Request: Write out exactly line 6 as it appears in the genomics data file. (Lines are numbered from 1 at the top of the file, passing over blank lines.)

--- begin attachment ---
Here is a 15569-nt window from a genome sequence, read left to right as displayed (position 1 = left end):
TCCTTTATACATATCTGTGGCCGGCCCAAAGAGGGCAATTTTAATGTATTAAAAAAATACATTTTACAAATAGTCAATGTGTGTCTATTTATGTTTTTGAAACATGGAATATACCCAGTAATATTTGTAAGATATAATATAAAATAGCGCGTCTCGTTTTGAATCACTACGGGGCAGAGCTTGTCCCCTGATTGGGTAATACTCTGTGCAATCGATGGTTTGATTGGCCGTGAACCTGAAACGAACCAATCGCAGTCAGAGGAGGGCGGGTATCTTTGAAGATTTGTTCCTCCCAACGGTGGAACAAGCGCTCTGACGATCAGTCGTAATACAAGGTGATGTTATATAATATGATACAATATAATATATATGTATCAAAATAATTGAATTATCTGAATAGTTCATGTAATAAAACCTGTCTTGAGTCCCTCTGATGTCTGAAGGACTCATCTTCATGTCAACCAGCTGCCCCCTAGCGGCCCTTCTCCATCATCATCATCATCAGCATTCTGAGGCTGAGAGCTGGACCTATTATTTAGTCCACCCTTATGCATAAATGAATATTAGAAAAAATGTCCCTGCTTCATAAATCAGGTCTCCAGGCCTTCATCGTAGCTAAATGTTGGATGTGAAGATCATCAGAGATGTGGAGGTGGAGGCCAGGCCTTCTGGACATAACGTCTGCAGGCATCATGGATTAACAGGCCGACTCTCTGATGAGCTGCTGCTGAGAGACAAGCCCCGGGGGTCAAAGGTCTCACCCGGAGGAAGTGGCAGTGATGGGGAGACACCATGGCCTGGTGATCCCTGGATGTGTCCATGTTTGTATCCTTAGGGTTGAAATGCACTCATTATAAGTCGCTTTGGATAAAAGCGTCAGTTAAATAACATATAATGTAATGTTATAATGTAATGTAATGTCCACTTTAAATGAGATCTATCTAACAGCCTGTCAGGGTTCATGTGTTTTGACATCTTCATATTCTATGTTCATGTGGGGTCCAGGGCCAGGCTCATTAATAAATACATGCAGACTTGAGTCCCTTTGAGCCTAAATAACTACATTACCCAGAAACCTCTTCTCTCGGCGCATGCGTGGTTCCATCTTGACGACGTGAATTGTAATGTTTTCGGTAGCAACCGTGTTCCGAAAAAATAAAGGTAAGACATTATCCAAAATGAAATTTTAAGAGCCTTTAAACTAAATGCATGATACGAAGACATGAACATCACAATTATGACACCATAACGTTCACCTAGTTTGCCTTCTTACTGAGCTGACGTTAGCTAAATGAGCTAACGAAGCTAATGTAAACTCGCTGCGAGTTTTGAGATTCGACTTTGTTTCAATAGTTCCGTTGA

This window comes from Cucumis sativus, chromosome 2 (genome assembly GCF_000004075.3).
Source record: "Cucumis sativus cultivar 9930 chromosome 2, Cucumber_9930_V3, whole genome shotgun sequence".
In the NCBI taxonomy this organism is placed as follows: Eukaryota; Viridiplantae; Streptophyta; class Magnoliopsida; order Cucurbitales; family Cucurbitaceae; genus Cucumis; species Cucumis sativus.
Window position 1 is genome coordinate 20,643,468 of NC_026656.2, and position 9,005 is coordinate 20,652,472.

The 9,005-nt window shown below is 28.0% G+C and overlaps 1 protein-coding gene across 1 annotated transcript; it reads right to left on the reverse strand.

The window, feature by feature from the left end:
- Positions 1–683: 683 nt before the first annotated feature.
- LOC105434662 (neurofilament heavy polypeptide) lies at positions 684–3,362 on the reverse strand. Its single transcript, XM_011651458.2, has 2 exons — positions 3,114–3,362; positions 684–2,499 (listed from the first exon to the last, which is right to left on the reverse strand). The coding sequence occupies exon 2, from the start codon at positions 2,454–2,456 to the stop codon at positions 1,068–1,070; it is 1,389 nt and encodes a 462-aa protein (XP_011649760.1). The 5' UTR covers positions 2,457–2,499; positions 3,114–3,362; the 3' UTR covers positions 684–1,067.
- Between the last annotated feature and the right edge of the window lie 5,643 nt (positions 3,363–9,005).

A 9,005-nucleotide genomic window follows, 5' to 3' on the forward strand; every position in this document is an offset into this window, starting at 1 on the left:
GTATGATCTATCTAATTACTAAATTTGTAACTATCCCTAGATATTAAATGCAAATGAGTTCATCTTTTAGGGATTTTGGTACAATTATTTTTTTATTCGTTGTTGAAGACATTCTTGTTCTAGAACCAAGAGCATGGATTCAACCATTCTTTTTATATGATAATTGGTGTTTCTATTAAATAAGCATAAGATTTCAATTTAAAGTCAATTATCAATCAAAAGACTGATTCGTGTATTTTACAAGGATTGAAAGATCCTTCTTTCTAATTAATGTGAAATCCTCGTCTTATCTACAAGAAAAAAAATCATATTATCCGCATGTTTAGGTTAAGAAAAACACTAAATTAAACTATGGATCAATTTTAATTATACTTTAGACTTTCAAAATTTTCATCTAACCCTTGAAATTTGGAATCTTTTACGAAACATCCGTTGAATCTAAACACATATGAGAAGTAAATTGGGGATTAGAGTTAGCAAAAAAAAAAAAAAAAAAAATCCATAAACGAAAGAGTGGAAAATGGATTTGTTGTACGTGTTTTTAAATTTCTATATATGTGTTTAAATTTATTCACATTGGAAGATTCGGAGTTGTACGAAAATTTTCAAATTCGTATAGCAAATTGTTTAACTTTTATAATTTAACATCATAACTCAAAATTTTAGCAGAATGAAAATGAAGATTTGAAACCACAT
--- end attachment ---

Window position 1 is genome coordinate 20,643,468 of NC_026656.2, and position 9,005 is coordinate 20,652,472.